Why not invite your favourite independent musician to play for your friends family and his fans in your front room, I’ll be surprised if he/she won’t show up sometime this year and play for you, let me know about it and if The Medicine Show Radio Moose Mobile is loose is near enough we’ll come and broadcast it too. If you would like to help keep the wheels on the Hub and on The Moose become a patron at
Happy Hosting, Happy New Year - Rob Ellen
Verlon Thompson, singer-songwriter and guitarist (longtime sideman to Guy Clark; co-writer too), there are few better in the department is partnered by fiddle playing vocalist Sue Cunningham on his latest venture (and best to date). Find Your Angel is a concept album that takes a look at the life of a southern belle called, Lorena during the American Civil War. A factual-based collection of songs (plus fiddle tunes immaculately performed by Cunningham) written by Thompson, Cunningham and, Frank Serio.
Set during the American Civil War (1861-63), it was distressing times for many, both those directly involved in combat and family members left at home. Not knowing of the welfare of loved ones, and of when the conflict would end it paid its toll, as people unknowingly signed up in the South. Unaware of the consequences, and of how the odds were staked against them.
Cunningham warms Thompson’s stellar, heartfelt vocals beautifully. As she offers a delicate touch, musically, akin to his own as the main character suffers (who is later given the name of Angel) the loss of husband and her two children. The privileged southern belle is exposed to the horrific and chaotic life that comes with war and lonely world mentioned above. Her tranquil days in wealthy Vicksburg, Mississippi and lavish gatherings are replaced with tales of lost souls. Just as sassafras tea, sweet smelling magnolia on a balmy evening on the front porch are replaced by stories of war.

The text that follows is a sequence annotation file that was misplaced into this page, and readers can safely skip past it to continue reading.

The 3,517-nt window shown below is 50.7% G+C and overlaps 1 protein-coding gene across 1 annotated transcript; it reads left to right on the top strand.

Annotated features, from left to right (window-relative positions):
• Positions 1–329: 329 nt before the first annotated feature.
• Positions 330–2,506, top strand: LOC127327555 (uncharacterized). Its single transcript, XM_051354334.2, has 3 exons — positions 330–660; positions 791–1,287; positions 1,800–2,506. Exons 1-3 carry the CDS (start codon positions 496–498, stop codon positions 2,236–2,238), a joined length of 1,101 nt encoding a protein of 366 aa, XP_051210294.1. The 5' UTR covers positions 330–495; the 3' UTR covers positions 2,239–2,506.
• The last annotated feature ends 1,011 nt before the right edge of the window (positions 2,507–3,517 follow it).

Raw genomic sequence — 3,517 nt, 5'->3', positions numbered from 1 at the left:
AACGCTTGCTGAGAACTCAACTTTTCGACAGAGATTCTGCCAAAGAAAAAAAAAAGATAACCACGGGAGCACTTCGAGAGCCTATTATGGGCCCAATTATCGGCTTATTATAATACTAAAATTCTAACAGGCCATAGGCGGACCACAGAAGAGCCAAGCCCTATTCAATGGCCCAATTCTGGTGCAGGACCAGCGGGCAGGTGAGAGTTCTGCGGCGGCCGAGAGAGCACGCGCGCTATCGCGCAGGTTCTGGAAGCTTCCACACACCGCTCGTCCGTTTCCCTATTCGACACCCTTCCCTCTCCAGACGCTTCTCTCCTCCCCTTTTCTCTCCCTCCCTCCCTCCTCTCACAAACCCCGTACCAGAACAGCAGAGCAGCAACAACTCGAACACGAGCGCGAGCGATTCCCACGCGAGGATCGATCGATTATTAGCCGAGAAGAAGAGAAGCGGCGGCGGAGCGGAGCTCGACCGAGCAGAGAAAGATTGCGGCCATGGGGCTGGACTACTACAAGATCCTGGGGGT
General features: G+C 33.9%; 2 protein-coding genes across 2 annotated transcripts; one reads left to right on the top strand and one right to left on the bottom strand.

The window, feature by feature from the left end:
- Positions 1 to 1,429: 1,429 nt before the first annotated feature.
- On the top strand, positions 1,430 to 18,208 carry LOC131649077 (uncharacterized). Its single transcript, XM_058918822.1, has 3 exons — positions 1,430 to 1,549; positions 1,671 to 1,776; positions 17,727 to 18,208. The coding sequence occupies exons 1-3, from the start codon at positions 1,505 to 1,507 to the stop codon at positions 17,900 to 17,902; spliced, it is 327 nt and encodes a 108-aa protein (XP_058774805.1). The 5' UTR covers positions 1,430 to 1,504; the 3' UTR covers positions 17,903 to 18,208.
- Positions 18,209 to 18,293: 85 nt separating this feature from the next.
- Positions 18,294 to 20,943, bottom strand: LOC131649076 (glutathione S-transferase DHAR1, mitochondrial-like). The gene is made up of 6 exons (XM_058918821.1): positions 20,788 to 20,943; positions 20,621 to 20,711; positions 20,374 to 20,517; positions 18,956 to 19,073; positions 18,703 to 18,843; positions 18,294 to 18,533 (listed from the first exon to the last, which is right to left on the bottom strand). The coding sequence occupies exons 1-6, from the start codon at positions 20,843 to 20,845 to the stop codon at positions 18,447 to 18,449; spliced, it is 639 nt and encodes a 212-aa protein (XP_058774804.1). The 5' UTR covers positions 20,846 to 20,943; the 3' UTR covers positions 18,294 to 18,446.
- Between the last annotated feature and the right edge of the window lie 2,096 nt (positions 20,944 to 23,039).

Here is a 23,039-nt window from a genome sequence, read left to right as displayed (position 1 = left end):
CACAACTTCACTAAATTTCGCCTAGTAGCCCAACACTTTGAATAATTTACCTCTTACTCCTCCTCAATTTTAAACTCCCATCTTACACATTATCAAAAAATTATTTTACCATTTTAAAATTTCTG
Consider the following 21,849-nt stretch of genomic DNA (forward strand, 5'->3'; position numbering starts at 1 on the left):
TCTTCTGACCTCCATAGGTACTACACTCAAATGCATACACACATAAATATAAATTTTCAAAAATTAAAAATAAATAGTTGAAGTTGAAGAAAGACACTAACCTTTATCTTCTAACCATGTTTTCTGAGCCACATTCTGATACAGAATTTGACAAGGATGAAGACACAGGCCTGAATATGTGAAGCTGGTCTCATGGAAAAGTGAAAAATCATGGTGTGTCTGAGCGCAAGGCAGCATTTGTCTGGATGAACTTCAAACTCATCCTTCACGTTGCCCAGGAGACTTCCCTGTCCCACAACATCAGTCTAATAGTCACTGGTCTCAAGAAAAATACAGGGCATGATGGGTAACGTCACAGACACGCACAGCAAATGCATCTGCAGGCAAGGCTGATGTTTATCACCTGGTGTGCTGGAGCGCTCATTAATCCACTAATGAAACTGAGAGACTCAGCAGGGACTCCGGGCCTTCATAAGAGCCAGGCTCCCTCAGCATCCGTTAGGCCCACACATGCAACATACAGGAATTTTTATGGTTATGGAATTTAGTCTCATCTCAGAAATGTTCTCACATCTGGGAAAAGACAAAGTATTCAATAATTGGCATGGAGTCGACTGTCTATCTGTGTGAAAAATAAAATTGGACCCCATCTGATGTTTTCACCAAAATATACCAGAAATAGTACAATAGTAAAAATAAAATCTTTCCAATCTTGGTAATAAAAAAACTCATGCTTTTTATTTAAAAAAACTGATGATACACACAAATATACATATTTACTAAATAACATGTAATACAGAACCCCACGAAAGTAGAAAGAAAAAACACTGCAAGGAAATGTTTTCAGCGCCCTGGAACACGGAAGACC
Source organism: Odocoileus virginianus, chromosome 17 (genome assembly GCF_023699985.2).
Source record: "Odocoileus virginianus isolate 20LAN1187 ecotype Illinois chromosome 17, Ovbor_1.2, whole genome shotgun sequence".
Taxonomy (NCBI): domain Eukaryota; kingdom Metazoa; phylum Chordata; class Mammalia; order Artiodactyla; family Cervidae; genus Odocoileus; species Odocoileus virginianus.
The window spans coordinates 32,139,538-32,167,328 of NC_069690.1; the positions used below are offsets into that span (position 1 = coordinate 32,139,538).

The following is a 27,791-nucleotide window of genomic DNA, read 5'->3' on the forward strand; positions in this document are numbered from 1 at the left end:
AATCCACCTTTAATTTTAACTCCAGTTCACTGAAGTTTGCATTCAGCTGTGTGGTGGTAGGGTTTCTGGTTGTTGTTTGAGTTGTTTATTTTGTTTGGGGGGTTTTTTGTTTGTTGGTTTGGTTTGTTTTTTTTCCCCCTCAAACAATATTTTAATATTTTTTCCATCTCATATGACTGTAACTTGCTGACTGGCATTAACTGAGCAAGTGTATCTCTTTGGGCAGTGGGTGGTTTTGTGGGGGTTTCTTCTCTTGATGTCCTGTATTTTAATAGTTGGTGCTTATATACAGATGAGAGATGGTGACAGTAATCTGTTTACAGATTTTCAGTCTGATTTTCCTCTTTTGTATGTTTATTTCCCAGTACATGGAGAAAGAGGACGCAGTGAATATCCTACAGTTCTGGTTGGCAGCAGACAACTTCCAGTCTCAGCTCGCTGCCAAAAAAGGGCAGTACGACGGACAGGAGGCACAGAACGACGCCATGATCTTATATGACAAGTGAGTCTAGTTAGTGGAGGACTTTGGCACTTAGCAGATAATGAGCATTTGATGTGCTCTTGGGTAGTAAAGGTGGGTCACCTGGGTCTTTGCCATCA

As fate would have it, right now my reading is a novel covering events in the American Civil War, E.L Doctorow’s The March; a fine read it is too. Choking on the smell of gun powder and the South burning as the Union army took what it could, and on leaving ended up torching much of what was left and no use to them as General William Tecumseh Sherman and his army marched back home through Georgia and the Carolinas.
Coming through the traumatic days she is parted from her man, who went off to war, leaving her and his young family behind him with the belief he would soon return victorious to them. To where she is set up at the Elysian Hotel (and work her keep). Closing the story, a story Thompson and Cunningham have performed back home as a theatrical piece the latter handles the vocals on the heartache filled “The War Is Over”. This is where she receives has his uniform returned to her and all the letters in his pocket she wrote. This comes before concluding, to the sound of mournful fiddle as Thompson sings a fine lead, aided by gentle vocal harmonies as “Lorena” takes Angel off down the Mississippi River to New Orleans to live and work at the above noted hotel.
Thompson’s guitar work has never sounded better or more effective than it does here, and with Cunningham likewise producing the goods each song is like a new chapter. Some songs are more dramatic (and chilling) than others. With each and every one possessing a character and charm of it’s own you can see how readily available the material is for adaptation to being a stage show. From a jaunty “The Riverman” that speaks of how Lorena is something of a dreamer, and Elijah is but a river rat on through the beautiful, fiddle warmed “Mississippi Sunshine” with their voices complimenting each other, and the story. “Leaving Home” has him speak of going away, and how he is about to war and how he tries to put her mind at rest with his brave words. It doesn’t stop here either; since Thompson whisks the listener through “Find Your Angel” prior to sobering ballad “Boilin’ Muddy Water” as the Mississippi sunshine without a breath of air shines upon them and the women have blisters on the palm of their hands. As they work the fields in the absence of their men gone to war.
Add a Comment